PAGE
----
'This Week' Transcript: New Jersey Gov. Chris Christie

PHOTO: ABC News Cokie Roberts, Representative Keith Ellison (D) Minnesota, The Wall Street Journal Editorial Page Editor Paul Gigot, New York Magazine National Affairs Editor John Heilemann, and Republican Strategist Ana Navarro on This Week

A rush transcript of "This Week with George Stephanopoulos" airing on Sunday morning, November 10, 2013 on ABC News is below. This copy may not be in its final form and may be updated.

STEPHANOPOULOS: Welcome to This Week.

Christie crushes it.

(BEGIN VIDEO CLIP)

CHRISTIE: I love New Jersey. Thank you very much.

(END VIDEO CLIP)

STEPHANOPOULOS: After his commanding win, Chris Christie here live. Has his blue state landslide made him the GOP's man to beat? Can he win over the Tea Party and unite Republicans?

And what about Texas governor Rick Perry? He's back in Iowa. We get answers from both Christie, Perry only on This Week.

Plus, nuclear talks with Iran stall overnight. We've got breaking details.

All that, the powerhouse roundtable, a crack smoking mayor and Senator John Goodman. It's all right here this Sunday morning.

ANNOUNCER: From ABC News, This Week with George Stephanopoulos starts now.

STEPHANOPOULOS: And we begin with two breaking stories. Secretary of State John Kerry leaving Geneva early this morning without a deal over the Iran's nuclear program and new images and information streaming in on that typhoon that has devastated the Philippines.

Officials now fear at least 10,000 are dead. They haven't even reached so many of the hardest-hit places. Ginger Zee has been tracking this tragedy. And Ginger, this may have been the strongest storm ever to hit land

GINGER ZEE, ABC NEWS CORRESPONDENT: Right. And that's why meteorologically at first it was fascinating, George. But as we look at the human, these images are just terrifying, horrifying. So many adjectives that you can use. Well, we're starting to see the first aerial pictures of what has happened there in the central Philippine Islands.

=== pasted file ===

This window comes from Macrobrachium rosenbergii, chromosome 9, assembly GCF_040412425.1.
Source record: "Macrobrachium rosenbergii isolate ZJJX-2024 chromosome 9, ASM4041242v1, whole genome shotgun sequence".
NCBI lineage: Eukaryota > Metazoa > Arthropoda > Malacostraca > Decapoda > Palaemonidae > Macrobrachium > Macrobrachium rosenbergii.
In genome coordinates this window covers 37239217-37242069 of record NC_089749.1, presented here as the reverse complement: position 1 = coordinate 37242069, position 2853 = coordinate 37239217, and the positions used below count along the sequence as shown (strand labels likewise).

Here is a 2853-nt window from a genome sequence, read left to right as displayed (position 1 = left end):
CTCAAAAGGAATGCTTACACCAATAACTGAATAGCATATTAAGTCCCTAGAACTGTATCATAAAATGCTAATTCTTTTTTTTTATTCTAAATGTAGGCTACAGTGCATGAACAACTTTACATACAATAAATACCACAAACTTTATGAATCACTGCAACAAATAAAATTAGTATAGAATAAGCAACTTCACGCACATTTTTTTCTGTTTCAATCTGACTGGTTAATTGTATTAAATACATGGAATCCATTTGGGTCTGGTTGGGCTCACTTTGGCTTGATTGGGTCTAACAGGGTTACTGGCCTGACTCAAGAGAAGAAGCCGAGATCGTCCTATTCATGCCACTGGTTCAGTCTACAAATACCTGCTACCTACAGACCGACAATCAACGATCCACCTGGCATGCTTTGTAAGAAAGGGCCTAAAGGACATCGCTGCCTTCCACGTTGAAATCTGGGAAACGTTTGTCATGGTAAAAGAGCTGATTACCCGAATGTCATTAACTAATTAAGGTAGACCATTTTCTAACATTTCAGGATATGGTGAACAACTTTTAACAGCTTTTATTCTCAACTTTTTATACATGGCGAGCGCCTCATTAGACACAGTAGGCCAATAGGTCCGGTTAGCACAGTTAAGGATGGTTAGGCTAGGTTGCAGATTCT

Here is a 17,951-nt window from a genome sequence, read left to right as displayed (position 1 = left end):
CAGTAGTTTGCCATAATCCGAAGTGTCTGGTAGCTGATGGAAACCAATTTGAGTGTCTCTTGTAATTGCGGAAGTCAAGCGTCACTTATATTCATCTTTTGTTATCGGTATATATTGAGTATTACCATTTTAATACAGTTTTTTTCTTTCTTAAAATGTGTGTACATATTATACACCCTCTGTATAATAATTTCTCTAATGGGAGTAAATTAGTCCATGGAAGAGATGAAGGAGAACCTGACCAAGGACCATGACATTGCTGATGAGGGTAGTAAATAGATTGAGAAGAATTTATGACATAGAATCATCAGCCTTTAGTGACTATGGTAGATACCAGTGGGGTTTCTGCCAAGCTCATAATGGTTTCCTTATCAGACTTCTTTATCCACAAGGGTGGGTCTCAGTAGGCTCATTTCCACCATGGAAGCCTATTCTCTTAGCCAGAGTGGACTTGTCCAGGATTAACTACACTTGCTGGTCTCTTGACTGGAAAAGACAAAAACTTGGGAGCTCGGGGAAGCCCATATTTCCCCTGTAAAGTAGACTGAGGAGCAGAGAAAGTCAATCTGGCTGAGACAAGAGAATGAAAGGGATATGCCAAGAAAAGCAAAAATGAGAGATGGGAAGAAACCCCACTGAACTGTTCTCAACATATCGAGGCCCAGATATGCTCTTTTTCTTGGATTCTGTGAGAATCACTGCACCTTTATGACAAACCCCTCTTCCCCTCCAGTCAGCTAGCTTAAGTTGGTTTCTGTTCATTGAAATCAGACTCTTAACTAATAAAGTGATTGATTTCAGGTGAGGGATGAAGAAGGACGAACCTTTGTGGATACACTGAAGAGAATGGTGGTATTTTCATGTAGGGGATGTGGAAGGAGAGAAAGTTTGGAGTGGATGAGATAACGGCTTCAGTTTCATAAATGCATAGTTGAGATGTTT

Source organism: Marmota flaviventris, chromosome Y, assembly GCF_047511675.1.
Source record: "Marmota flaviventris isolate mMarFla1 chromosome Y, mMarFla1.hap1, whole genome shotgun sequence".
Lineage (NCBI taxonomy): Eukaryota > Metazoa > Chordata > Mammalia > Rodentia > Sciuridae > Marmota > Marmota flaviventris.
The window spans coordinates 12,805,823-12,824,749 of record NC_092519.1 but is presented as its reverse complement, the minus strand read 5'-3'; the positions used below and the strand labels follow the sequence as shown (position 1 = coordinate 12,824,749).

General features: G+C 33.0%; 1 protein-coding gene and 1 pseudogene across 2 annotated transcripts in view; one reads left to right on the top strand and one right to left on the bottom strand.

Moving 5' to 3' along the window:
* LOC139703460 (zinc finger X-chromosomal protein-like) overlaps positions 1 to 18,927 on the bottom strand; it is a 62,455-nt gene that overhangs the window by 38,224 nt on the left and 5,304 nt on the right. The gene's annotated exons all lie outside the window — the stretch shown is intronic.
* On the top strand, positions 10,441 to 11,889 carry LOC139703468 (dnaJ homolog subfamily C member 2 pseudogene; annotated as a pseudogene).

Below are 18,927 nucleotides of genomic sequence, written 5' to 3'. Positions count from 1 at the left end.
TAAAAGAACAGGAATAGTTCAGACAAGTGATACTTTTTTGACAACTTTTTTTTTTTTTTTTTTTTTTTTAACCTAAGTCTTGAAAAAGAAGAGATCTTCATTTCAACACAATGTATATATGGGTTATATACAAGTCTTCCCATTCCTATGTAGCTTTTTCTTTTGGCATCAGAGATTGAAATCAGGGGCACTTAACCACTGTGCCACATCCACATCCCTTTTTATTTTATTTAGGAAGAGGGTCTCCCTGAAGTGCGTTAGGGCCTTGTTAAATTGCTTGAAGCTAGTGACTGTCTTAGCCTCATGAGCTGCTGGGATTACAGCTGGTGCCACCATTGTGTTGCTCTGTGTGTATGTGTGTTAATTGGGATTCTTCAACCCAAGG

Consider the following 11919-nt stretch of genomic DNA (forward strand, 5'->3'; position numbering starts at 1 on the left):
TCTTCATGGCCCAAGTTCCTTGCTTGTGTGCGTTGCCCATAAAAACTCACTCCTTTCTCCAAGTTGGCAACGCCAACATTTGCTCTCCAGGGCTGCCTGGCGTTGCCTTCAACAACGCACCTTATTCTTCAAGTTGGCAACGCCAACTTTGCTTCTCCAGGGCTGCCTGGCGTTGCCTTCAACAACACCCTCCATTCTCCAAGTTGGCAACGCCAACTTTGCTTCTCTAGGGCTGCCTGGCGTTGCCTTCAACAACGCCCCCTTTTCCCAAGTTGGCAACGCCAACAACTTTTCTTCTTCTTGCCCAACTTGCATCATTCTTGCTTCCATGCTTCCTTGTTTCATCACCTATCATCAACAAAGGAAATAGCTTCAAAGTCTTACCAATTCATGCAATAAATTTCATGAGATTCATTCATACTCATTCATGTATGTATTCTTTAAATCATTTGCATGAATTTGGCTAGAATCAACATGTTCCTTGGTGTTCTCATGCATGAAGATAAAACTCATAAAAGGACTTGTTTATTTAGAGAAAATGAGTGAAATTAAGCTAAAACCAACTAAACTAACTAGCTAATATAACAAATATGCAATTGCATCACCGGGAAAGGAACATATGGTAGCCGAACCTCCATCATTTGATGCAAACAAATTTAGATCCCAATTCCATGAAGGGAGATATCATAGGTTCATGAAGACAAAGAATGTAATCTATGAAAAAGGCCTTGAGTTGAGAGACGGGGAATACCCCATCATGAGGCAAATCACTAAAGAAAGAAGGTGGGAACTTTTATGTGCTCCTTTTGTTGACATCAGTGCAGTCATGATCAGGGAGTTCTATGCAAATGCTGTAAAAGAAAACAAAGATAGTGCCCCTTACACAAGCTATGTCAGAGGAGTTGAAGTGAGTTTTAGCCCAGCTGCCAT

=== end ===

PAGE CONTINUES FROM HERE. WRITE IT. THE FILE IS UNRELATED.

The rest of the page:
And here's what we know. We know that more than 9.5 million people were affected by this storm. We know that in some places that it did the not damage or destroy but wiped clean. And that's why some roads are still choked with debris, transportation shut down. We're not going to get big answers and confirmed answers for quite a while, maybe even weeks at a time.

So, many people affected. And we're hearing stories from inside the zone, social media and otherwise, where they don't have water, they don't have food. And I always call this is the second storm, even though the storm is well off, it's going to northern parts of -- or southeastern China, that's really not going to affect many people in northern Vietnam, much less of a storm. But again that second storm, the human part that happens, George, watch all of this in the next couple of weeks, months and years.

STEPHANOPOULOS: And the U.S. military on its way to help now. Thank you, Ginger.

Now the breakdown of those high-level negotiations over Iran's nuclear program. The weekend began with hope for a deal dashed late yesterday after marathon talks but Secretary Kerry is not giving up.

(BEGIN VIDEO CLIP)

JOHN KERRY, U.S. SECRETARY OF STATE: There's no question in my mind that we are closer as we leave Geneva than we were when we came. And that with good work and good faith over the course of the next weeks we can in fact secure our goal.

(END VIDEO CLIP)

STEPHANOPOULOS: ABC's chief foreign correspondent Terry Moran has more on this from London.

And Terry, things seem to take a turn after the French joined the talks.

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